About the presenter
Scott Chamberlain is a postdoctoral fellow at Simon Fraser University. In addition to doing research in ecology and evolution, Scott helped start rOpenSci (http://ropensci.org/), a collaborative effort to develop R based tools to facilitate open science.
There is immediate need for science to become more open - this can happen in four areas that make up much of the scientific workflow: data, data analysis and visualization, writing, and literature/publications. Data products from scientific research have been largely private, but open source science data sets are becoming increasingly common. For example, the Global Biodiversity Information Facility (GBIF) provides a great API for their geo-located species occurrence data, which we can use in R to easily create visualizations of species distributions. Data analysis has required extremely expensive payments for proprietary software - R solves this problem with powerful open source tools for analysis and visualization. The writing process has been dominated by expensive software such as Microsoft Word and EndNote. A number of tools are available now in R to make writing easy and reproducible. Last, publishers have been keeping publicly funded research behind pay-walls, preventing many people (even researchers) from accessing important research findings. Open access publishers are arising rapidly to fill this need. For example, the Public Library of Science (PLoS) provides an extensive API for the content and metrics on all their articles, which we can leverage in R. In this talk I will describe how the rOpenSci (http://ropensci.org/) project is attempting to facilitate open and reproducible science using R.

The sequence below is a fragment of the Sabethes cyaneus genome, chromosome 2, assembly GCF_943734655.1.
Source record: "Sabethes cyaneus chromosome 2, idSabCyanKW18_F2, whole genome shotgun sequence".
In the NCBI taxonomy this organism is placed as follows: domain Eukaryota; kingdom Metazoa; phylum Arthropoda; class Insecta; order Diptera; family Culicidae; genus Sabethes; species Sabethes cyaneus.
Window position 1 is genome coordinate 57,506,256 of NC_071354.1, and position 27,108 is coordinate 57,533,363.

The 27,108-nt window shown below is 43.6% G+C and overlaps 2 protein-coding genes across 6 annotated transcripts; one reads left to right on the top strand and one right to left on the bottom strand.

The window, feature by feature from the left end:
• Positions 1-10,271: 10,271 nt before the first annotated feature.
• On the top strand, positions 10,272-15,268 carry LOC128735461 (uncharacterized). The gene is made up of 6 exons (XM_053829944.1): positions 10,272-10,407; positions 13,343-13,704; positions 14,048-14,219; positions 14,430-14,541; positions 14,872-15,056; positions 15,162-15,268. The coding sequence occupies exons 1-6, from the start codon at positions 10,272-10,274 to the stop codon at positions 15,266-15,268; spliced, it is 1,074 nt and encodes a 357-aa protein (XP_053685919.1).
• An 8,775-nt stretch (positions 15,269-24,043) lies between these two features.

See http://ropensci.org/ for more details about the topic.